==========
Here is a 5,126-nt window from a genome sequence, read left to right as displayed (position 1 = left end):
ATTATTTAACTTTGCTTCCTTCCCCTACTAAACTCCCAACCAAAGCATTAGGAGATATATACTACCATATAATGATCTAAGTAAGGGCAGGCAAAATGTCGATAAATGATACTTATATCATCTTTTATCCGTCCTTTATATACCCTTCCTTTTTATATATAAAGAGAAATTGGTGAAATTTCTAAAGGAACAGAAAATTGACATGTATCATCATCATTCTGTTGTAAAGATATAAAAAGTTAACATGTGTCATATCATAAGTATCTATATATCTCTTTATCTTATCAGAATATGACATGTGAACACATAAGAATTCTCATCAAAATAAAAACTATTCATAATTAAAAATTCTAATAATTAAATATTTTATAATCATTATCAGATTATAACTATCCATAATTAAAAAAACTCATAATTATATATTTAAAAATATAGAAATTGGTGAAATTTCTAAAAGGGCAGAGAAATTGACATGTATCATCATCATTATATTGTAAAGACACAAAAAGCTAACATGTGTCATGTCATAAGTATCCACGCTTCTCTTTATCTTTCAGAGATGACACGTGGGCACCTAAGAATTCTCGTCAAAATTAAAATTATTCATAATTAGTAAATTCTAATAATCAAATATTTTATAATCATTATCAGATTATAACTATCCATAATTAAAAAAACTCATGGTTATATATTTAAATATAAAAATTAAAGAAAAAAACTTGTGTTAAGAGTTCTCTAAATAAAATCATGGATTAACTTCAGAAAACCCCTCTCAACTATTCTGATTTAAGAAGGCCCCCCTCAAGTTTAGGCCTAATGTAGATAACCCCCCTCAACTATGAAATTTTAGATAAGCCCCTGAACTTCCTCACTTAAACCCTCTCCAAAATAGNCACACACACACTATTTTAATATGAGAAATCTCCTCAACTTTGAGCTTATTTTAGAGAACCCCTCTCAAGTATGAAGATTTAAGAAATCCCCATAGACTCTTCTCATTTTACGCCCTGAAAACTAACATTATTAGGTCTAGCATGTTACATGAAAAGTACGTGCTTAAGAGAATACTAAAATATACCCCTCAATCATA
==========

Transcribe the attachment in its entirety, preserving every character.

Here is a 5,126-nt window from a genome sequence, read left to right as displayed (position 1 = left end):
ATTATTTAACTTTGCTTCCTTCCCCTACTAAACTCCCAACCAAAGCATTAGGAGATATATACTACCATATAATGATCTAAGTAAGGGCAGGCAAAATGTCGATAAATGATACTTATATCATCTTTTATCCGTCCTTTATATACCCTTCCTTTTTATATATAAAGAGAAATTGGTGAAATTTCTAAAGGAACAGAAAATTGACATGTATCATCATCATTCTGTTGTAAAGATATAAAAAGTTAACATGTGTCATATCATAAGTATCTATATATCTCTTTATCTTATCAGAATATGACATGTGAACACATAAGAATTCTCATCAAAATAAAAACTATTCATAATTAAAAATTCTAATAATTAAATATTTTATAATCATTATCAGATTATAACTATCCATAATTAAAAAAACTCATAATTATATATTTAAAAATATAGAAATTGGTGAAATTTCTAAAAGGGCAGAGAAATTGACATGTATCATCATCATTATATTGTAAAGACACAAAAAGCTAACATGTGTCATGTCATAAGTATCCACGCTTCTCTTTATCTTTCAGAGATGACACGTGGGCACCTAAGAATTCTCGTCAAAATTAAAATTATTCATAATTAGTAAATTCTAATAATCAAATATTTTATAATCATTATCAGATTATAACTATCCATAATTAAAAAAACTCATGGTTATATATTTAAATATAAAAATTAAAGAAAAAAACTTGTGTTAAGAGTTCTCTAAATAAAATCATGGATTAACTTCAGAAAACCCCTCTCAACTATTCTGATTTAAGAAGGCCCCCCTCAAGTTTAGGCCTAATGTAGATAACCCCCCTCAACTATGAAATTTTAGATAAGCCCCTGAACTTCCTCACTTAAACCCTCTCCAAAATAGNCACACACACACTATTTTAATATGAGAAATCTCCTCAACTTTGAGCTTATTTTAGAGAACCCCTCTCAAGTATGAAGATTTAAGAAATCCCCATAGACTCTTCTCATTTTACGCCCTGAAAACTAACATTATTAGGTCTAGCATGTTACATGAAAAGTACGTGCTTAAGAGAATACTAAAATATACCCCTCAATCATA